There was little comfort for Lord Justice Leveson and the prospects for his inquiry into media ethics at the launch of a new book The Phone Hacking Scandal: Journalism on Trial. A panel of journalists and former editors thought the judge was probably misguided in believing that he could provide lasting solutions.

Bob Satchwell, executive director of the Society of Editors, recalled that there had already been three major inquiries into press standards since the World War II and the pattern would probably continue.

“Lord Justice Leveson says he wants his inquiry to be the end of it, not just a footnote for academics. But perhaps we have to go through this exercise every decade or so...because there is an argument that the press should be drinking in the last chance saloon all the time; that’s where journalists should always be.”

Satchwell’s hope that the press would not be cowed by the “beefed-up form of regulation” which the judge had in mind was shared by the other panellists on the Media Society’s platform at the Coventry University London Campus (7.2.2012)

But there was considerable concern about the effectiveness of the inquiry. Paul Connew, an ex-deputy editor of the News of the World and former editor of the Sunday Mirror, said the proceedings had become a pantomime because the witnesses being called by the judge could not answer crucial questions because of pending inquiries by the Metropolitan Police into phone hacking.


He feared the “raucous irreverence” of the tabloid press, which was an important part of British life, would be stifled by the sledgehammer of the inquiry. The blame for the unlawful phone hacking should lie with editorial executives at News International during the three years when “the lunatics took charge of the asylum.”

Kevin Marsh, former editor of Today and ex-editor of the BBC College of Journalism, urged the inquiry to recommend a mechanism which called for greater accountability on the part of the press coupled with a regulatory regime which had investigative functions and powers and the right to impose fines. But he hoped any new system had an “arms-length statutory relationship” and was staffed predominantly with lay people.   

Phil Harding, a former controller of editorial policy at the BBC, agreed that media accountability was a key issue. For the first time Paul Dacre, editor of the Daily Mail and also the editors of News International titles such as The Times and the Sun were being forced to account for their actions in front of a judge and in public.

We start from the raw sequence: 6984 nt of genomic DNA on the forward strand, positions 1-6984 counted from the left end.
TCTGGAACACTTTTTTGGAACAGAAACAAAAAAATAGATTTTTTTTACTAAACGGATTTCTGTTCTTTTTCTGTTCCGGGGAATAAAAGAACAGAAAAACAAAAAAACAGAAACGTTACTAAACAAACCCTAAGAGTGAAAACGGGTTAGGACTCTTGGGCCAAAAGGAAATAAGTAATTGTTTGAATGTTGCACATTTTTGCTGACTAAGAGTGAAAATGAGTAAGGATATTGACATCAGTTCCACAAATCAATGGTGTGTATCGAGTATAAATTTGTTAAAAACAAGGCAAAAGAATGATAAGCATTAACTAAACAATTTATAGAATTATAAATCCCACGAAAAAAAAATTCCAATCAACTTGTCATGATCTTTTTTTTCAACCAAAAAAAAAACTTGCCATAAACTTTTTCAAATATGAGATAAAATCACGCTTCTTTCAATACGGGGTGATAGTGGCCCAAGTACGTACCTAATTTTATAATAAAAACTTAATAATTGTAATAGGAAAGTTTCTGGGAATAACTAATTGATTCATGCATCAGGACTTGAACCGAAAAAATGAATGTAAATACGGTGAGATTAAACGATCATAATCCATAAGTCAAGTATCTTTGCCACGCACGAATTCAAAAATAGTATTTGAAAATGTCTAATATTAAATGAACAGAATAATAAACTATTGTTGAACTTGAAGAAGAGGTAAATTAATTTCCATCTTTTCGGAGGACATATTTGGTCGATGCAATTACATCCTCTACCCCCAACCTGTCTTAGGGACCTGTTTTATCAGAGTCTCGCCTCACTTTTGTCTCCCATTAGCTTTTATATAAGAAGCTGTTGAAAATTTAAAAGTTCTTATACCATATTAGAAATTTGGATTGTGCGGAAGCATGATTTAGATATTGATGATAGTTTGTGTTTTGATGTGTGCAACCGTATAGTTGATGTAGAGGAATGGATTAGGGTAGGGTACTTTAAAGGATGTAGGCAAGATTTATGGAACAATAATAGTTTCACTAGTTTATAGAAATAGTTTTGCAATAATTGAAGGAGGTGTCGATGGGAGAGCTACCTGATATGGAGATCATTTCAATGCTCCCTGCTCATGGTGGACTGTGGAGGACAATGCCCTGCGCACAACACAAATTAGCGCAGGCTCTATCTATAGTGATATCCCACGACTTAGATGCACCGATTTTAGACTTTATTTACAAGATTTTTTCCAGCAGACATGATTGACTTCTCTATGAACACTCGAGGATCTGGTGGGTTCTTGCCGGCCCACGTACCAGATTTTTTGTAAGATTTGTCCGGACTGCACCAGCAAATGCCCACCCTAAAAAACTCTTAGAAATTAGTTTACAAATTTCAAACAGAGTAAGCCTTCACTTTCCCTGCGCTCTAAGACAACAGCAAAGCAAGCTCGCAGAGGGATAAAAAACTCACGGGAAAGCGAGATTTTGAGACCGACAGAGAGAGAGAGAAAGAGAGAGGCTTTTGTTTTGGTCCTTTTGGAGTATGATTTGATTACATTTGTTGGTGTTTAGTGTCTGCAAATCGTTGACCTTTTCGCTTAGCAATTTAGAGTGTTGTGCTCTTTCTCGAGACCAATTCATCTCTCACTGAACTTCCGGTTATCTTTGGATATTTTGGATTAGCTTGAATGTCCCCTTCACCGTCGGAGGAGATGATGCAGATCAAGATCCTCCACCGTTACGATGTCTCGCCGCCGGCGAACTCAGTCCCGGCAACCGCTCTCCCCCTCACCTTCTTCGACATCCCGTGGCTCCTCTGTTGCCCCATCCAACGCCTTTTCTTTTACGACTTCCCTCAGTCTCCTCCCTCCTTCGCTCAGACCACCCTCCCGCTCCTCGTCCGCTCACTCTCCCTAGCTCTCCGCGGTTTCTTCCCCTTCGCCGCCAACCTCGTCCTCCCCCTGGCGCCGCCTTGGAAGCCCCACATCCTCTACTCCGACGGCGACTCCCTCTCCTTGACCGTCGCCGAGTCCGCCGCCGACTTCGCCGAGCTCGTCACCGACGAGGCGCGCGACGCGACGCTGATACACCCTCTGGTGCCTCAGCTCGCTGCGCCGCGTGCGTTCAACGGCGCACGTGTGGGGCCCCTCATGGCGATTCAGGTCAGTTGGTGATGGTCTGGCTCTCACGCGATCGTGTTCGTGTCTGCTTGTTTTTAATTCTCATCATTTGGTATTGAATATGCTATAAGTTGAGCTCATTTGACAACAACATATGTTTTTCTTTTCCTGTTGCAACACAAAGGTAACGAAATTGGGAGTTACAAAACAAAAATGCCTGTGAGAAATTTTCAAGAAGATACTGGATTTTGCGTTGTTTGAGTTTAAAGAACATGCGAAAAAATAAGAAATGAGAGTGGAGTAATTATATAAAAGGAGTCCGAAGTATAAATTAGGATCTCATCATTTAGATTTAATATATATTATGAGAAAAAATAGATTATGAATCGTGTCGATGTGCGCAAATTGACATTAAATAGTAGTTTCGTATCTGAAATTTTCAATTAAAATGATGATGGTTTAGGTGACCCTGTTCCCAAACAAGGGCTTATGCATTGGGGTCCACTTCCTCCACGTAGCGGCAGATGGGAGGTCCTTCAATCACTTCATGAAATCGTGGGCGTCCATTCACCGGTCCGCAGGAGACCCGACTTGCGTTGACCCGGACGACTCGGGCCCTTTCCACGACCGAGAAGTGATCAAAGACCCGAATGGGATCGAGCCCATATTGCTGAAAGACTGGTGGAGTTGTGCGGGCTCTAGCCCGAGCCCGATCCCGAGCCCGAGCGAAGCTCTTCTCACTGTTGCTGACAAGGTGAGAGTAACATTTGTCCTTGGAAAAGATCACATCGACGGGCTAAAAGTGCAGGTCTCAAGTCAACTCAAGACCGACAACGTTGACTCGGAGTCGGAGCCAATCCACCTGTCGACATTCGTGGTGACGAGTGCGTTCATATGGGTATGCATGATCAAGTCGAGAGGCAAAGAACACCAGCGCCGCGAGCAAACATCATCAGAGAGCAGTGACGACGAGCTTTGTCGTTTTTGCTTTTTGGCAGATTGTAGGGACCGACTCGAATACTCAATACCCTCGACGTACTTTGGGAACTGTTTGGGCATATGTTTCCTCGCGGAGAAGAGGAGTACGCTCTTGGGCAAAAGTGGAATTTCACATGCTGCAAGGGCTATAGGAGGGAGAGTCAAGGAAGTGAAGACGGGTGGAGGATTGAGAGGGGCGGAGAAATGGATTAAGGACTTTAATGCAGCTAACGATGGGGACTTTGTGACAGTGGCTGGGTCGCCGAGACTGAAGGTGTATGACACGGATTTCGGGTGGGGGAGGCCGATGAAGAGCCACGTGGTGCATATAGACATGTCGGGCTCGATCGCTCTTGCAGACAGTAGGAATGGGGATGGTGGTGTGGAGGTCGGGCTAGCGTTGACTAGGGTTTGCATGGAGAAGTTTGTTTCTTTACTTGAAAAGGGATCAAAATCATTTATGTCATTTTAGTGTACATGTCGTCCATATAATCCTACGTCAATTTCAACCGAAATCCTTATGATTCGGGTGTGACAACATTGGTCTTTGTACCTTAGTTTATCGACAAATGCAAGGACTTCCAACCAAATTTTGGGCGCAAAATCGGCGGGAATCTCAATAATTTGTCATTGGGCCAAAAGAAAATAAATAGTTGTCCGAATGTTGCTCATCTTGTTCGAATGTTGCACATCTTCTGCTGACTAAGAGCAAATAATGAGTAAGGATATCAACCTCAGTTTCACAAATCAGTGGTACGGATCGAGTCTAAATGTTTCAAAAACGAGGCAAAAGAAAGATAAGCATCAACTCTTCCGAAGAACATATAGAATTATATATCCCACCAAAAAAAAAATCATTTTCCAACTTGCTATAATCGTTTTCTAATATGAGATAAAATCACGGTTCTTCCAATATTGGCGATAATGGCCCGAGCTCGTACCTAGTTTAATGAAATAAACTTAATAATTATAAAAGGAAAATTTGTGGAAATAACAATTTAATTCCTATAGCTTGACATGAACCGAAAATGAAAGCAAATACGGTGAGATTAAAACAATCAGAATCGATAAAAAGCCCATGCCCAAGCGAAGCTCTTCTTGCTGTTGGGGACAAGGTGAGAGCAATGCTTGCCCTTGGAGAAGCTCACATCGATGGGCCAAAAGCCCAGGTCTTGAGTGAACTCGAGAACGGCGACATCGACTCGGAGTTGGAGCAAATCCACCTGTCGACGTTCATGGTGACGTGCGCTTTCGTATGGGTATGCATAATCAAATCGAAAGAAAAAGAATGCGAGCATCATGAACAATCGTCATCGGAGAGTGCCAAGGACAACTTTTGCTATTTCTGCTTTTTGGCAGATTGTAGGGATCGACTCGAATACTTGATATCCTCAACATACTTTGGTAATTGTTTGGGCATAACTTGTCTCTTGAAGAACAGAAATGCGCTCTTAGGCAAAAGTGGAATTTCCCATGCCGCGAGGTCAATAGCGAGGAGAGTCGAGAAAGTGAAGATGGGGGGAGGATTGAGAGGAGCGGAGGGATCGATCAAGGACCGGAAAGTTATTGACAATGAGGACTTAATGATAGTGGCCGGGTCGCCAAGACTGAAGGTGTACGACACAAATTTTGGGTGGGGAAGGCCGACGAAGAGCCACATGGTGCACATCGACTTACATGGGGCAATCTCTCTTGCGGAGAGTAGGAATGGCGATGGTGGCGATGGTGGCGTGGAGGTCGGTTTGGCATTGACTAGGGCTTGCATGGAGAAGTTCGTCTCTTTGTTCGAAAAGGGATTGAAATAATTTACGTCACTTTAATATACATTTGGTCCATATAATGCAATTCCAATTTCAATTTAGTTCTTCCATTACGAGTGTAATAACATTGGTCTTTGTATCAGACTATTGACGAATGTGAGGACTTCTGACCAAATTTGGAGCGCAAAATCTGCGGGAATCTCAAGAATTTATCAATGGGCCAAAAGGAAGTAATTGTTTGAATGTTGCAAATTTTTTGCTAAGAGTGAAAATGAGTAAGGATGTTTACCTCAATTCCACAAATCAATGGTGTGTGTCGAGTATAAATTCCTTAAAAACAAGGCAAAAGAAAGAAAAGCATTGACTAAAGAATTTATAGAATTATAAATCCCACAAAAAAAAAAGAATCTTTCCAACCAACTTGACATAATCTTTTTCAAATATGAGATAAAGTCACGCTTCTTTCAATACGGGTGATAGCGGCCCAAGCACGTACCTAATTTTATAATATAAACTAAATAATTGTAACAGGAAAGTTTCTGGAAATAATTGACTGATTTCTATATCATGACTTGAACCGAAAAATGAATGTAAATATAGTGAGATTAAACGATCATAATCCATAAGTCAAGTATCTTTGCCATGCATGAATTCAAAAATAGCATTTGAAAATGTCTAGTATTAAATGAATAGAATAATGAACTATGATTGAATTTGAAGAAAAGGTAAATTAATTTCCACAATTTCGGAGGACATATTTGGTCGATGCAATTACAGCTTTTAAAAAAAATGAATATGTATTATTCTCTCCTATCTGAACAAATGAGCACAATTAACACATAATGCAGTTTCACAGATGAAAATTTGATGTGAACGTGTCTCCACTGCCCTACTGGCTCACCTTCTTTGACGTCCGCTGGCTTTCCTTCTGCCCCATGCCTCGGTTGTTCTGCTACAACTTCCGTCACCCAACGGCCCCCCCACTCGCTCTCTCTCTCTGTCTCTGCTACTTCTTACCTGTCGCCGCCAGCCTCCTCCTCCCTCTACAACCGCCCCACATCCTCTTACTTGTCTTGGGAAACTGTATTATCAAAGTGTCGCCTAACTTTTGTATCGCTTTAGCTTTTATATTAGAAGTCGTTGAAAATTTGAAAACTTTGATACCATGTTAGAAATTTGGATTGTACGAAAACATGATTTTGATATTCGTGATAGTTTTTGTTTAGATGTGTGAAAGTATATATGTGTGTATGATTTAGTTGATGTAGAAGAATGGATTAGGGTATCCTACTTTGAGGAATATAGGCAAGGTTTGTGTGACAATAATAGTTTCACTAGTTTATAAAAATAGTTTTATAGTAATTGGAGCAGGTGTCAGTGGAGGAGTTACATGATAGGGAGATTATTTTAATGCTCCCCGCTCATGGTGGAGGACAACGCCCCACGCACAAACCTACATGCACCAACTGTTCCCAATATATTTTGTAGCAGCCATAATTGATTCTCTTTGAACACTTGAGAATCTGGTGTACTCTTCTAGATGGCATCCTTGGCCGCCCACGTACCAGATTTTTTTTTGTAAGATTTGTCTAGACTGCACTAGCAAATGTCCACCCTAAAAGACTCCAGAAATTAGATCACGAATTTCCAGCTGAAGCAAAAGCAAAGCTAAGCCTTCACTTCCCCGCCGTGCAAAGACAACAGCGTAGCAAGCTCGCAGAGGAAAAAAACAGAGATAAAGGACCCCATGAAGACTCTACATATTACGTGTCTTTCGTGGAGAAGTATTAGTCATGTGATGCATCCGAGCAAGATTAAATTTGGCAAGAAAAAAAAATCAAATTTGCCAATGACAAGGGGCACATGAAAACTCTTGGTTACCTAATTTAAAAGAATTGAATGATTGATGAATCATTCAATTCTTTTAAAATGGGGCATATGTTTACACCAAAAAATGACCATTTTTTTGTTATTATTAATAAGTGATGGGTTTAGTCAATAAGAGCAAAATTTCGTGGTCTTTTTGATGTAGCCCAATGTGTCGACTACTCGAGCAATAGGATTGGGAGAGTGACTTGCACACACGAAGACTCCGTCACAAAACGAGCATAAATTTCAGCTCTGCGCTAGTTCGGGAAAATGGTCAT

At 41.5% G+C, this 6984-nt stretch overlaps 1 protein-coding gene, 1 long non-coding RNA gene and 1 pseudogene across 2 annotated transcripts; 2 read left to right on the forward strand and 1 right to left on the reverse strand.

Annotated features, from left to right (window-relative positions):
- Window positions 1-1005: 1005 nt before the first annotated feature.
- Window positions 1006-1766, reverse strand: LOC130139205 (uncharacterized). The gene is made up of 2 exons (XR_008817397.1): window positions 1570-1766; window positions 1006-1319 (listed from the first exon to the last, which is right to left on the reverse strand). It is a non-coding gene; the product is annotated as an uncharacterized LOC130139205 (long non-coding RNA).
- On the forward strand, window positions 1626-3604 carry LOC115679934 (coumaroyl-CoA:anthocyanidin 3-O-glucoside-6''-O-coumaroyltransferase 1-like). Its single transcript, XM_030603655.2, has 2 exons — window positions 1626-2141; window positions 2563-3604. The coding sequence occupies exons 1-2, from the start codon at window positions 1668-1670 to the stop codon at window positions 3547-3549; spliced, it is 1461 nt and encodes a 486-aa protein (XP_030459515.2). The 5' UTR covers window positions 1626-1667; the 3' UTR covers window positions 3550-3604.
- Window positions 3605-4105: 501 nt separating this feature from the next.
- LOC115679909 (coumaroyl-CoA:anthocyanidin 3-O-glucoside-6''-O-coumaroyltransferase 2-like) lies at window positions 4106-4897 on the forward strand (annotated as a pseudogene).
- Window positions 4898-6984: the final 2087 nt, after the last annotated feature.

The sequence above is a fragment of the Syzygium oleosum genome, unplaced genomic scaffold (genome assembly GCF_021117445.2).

He said during his years as editor of Today he had tried to gets the likes of James Murdoch, Rebekah Brooks and Adny Coulson to be interviewed on the programme but they always refused, enjoying “power without responsibility.”

Connew also backed a “beefed-up regulatory arm” for a new press standards body with the power to impose fines and if necessary front-page corrections and apologies.

Satchwell’s closing thought was that politicians should not underestimate the “salutary lesson” which had already been learned by the tabloid press in the wake of the phone-hacking investigations. 

“It really is incredible how few classic tabloid stories have appeared in recent months...for example stories which might have appeared over the circumstances surrounding the death of the Wales football manager Gary Speed.”

Connew agreed that there had been a noticeable change; he cited the restraint shown by newspapers when reporting the personal relationship surrounding the downfall of the former Secretary of State for Defence Liam Fox.  

But there was an equally strong warning that this chilling effect must not go too far. Harding reminded the audience that without what some believed was the intrusive reporting into the affair involving the former Labour Home Secretary David Blunkett the public would not have learned of the fast-tracking of an immigration application which led to his downfall.


Read in full Nicholas Jones’ chapter – “How did a British Prime Minister come to depend on an ex-editor of the News of the World? – in The Phone Hacking Scandal: Journalism on Trial, edited by Richard Lance Keeble and John Mair, to be published by Arima Publishing, Bury St Edmunds, February 2012.